Abstract Archives of the RSNA, 2008
Relationship of Exercise to Cerebral Vasculature and Blood Flow in Older Adults
Presented on December 1, 2008
Presented as part of LL-NR-D: Neuroradiology/Head and Neck
Feraz N. Rahman MS, Presenter: Nothing to Disclose
Jeffrey Keith Smith MD, PhD, Abstract Co-Author: Nothing to Disclose
Elizabeth Bullitt MD, Abstract Co-Author: Potential license agreement, W. L. Gore & Associates, Inc
Potential license agreement, Kitware Inc
Laurence Katz MD, Abstract Co-Author: Nothing to Disclose
Bonita L. Marks PhD, Abstract Co-Author: Nothing to Disclose
Our brains undergo cognitive decline and physical changes with aging. Altered cerebral vasculature such as the narrowing and loss of small vessels may contribute. Exercise reverses small vessel disease elsewhere in the body and increases brain volume and cognitive function in the elderly. Previously, we reported that cerebral blood flow(CBF) in older adults is more variable in those who exercise less. This study aimed to test the hypothesis that there are less small cerebral arteries in that group. A secondary aim was to examine relationships between CBF and vasculature and how they are affected by exercise.
Subjects: 12 healthy adults 60-76 years old underwent CBF and MR angiogram(MRA) scans. Over the last 10 years, 6 exercised over 3 hours/week(Active Group) and 6 less than 1 hr/wk(Inactive Group) in aerobic sports.
MR Imaging: 3.0T MRI was used to acquire CBF scans(continuous arterial spin labeling, TR=4000,TE=16ms) and time of flight MR angiograms(TR=35,TE=3ms,voxels=0.5x0.5x0.8mm).
Data Analysis: Vessels were segmented from MRA by software that extracts intensity ridges from user-defined seed points. Mean CBF for each major vascular distribution was calculated by Matlab software and correlated in the same region with average vessel radius(AVR), number, and tortuosity. Vessel radii were plotted as histograms and the 2 groups compared based on subsets of vessel size by 2-sample t-test and Wilcoxon rank sum.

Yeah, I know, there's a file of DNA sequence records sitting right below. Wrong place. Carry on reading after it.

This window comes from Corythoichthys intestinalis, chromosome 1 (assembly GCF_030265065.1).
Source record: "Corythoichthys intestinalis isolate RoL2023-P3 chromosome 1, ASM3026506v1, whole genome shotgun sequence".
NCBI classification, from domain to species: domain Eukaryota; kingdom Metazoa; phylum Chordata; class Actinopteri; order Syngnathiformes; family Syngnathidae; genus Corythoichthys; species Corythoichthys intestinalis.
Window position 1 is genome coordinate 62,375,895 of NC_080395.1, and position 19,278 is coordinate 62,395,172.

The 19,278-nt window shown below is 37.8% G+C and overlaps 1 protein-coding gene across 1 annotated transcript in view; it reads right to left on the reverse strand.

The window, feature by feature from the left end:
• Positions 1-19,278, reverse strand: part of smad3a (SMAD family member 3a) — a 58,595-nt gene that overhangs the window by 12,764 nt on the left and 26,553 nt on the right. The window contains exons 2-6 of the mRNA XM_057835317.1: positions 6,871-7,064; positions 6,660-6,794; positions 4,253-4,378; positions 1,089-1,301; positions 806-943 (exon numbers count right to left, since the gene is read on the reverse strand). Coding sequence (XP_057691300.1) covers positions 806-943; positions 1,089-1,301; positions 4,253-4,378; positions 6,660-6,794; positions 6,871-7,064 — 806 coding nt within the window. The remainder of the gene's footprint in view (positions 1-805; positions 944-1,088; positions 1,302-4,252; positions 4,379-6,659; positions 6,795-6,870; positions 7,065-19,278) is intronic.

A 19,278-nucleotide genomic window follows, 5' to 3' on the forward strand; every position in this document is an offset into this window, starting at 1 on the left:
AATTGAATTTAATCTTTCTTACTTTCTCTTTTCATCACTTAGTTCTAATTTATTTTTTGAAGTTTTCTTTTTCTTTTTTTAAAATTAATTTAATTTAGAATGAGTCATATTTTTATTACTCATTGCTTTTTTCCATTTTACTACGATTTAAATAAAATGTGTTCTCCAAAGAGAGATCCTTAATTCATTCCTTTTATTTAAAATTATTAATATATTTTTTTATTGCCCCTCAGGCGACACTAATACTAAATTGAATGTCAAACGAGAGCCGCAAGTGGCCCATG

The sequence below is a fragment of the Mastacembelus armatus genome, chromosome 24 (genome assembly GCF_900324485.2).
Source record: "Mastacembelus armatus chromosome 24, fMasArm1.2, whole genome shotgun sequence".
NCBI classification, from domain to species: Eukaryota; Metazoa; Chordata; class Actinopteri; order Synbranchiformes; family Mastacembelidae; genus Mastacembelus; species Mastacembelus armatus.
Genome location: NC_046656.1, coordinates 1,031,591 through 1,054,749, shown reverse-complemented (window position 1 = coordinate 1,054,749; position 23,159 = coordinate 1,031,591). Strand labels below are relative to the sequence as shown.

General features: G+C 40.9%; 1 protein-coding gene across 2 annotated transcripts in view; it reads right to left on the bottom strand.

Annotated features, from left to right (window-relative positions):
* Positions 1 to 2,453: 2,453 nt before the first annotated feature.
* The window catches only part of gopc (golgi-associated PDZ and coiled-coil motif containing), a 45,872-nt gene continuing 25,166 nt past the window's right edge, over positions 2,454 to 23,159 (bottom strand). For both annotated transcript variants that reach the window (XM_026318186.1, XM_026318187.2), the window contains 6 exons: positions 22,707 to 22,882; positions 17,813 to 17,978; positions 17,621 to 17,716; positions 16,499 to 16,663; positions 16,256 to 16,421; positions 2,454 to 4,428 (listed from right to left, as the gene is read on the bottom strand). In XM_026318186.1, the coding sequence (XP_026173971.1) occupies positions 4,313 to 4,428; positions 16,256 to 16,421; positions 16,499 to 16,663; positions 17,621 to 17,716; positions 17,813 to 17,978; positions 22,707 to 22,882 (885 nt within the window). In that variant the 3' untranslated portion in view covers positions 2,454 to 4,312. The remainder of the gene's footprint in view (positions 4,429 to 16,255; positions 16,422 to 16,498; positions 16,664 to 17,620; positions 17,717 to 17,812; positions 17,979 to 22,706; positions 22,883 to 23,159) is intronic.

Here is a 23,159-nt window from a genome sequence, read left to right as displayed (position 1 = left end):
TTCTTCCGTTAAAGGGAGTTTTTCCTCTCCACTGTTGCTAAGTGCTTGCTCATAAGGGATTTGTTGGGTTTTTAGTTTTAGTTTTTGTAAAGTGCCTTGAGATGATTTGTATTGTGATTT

A positive correlation existed between CBF and AVR in the Active Group(0.55,p<0.01). A negative correlation existed, however, in the Inactive Group(-0.62,p<0.01). The number of small vessels(AVR<0.35mm) was higher in the Active Group compared to the Inactive Group(mean ±standard deviation=211±45 vs. 161±29,p<0.05).
Inactive subjects had fewer cerebral small vessels than the active group. In active subjects, CBF positively correlates with AVR. In inactive subjects, however, the correlation is negative. These findings could be explained by greater small vessel loss in the Inactive Group. With fewer small vessels, the AVR in a given vascular tree increases along with vascular resistance leading to decreased CBF.
supp. by R01EB000219NIH-NIBIB
An aerobic exercise program may be a vital part of healthy aging by preventing the narrowing and loss of small cerebral blood vessels and consequent decrease in cerebral blood flow.
Relationship of Exercise to Cerebral Vasculature and Blood Flow in Older Adults. Radiological Society of North America 2008 Scientific Assembly and Annual Meeting, February 18 - February 20, 2008 ,Chicago IL. http://archive.rsna.org/2008/6009535.html